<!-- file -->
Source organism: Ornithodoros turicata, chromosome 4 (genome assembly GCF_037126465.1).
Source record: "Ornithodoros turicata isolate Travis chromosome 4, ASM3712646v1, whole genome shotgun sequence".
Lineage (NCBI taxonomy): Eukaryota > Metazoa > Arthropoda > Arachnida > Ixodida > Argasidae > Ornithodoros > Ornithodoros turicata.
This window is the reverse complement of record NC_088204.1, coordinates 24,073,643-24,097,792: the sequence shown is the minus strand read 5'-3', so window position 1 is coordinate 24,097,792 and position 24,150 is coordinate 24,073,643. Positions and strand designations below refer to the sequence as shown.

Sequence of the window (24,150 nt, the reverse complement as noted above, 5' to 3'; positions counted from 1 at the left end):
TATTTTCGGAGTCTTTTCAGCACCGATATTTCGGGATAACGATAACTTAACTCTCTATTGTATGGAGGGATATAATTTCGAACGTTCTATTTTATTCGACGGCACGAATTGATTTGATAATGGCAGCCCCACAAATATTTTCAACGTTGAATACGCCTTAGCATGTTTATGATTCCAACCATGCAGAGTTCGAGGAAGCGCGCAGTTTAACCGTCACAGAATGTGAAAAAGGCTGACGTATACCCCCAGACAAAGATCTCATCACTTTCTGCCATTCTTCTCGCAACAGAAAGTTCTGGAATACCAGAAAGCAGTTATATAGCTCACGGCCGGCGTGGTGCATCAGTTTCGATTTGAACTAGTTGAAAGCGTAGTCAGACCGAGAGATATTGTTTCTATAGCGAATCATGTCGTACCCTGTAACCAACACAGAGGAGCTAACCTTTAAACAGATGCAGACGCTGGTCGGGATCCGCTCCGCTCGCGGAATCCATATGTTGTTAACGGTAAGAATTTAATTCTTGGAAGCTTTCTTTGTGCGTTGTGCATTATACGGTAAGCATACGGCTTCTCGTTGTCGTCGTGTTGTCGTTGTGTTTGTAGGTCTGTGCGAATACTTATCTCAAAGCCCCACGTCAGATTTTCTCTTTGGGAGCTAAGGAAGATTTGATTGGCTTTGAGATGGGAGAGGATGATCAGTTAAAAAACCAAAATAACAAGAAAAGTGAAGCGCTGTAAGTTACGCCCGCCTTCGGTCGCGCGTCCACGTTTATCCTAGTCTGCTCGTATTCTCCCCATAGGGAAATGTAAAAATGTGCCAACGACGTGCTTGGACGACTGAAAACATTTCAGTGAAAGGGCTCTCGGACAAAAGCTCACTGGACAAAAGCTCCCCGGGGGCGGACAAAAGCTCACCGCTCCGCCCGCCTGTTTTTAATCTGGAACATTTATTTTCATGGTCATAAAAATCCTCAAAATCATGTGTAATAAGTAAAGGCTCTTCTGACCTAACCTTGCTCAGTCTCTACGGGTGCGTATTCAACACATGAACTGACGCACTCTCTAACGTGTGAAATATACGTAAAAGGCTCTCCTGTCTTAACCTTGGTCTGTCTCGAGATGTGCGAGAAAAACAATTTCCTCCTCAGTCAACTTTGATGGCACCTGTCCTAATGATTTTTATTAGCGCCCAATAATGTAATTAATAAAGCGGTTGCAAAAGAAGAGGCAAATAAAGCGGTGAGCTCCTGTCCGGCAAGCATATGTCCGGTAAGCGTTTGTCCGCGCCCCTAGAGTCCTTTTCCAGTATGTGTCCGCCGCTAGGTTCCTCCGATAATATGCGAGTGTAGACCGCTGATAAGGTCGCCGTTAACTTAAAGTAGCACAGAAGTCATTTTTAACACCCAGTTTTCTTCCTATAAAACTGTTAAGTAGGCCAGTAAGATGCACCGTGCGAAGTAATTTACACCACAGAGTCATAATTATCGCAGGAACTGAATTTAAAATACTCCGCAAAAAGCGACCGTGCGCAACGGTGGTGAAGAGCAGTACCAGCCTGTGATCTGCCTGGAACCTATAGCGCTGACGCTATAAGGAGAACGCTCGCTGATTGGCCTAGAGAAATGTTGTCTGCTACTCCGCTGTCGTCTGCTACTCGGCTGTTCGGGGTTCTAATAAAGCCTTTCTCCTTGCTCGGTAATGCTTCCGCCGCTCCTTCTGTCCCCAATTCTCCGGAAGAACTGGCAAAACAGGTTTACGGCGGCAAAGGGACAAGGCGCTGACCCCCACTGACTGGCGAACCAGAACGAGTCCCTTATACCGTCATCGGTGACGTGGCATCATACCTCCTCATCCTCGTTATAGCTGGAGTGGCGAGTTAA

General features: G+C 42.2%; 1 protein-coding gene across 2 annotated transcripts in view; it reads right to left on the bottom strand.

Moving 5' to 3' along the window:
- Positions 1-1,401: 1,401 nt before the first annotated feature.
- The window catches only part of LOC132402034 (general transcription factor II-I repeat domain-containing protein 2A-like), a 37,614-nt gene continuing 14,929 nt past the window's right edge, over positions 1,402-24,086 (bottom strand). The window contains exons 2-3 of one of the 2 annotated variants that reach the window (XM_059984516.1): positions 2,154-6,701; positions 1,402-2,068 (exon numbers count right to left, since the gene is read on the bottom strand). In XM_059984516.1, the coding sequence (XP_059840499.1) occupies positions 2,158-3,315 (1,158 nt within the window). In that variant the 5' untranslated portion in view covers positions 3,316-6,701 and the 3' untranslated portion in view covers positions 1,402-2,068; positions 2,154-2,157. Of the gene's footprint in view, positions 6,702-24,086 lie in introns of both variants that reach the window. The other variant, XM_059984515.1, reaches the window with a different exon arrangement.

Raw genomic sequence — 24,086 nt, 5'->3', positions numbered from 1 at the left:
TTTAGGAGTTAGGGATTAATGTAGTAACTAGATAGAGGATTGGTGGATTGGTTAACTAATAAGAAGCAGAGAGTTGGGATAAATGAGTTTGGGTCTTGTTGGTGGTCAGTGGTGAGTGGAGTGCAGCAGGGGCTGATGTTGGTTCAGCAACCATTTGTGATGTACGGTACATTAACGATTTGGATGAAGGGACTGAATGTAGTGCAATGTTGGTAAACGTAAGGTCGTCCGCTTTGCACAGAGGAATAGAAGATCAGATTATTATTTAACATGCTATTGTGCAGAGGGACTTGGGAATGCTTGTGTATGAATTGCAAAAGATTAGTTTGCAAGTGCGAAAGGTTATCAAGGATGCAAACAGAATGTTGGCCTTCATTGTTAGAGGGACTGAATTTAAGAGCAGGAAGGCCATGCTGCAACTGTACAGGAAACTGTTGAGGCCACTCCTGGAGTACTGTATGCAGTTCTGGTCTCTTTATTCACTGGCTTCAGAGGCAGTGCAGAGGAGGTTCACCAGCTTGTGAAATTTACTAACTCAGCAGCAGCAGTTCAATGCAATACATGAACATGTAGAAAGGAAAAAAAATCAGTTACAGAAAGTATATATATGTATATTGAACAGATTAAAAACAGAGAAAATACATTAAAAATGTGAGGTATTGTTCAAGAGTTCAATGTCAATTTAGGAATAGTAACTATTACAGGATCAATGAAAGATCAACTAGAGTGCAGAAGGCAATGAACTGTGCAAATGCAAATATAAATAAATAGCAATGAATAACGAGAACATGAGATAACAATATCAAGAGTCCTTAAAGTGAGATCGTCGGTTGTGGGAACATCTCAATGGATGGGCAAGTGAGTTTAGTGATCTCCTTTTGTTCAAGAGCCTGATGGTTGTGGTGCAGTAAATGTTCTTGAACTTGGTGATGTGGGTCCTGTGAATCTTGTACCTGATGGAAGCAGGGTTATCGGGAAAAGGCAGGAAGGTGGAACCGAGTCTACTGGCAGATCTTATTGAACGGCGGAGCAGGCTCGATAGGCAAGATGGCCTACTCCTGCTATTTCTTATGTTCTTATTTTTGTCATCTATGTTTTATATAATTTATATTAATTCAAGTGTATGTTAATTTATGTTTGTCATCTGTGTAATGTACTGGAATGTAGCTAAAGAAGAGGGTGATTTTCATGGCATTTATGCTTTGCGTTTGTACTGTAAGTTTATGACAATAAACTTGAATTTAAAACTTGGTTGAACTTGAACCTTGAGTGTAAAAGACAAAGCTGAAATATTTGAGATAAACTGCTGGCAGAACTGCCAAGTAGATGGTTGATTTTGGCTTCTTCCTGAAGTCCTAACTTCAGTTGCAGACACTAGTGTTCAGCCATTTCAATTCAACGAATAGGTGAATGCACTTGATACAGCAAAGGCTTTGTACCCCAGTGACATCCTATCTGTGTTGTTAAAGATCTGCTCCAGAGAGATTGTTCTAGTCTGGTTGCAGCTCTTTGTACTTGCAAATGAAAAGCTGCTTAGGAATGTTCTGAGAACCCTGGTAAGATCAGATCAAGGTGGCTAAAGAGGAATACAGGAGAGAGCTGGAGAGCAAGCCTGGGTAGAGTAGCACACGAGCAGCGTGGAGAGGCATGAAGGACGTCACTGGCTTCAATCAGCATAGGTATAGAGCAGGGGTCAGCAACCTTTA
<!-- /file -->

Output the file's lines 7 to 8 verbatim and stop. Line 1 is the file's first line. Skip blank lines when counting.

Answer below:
General features: G+C 42.2%; 1 protein-coding gene across 2 annotated transcripts in view; it reads right to left on the bottom strand.

Moving 5' to 3' along the window: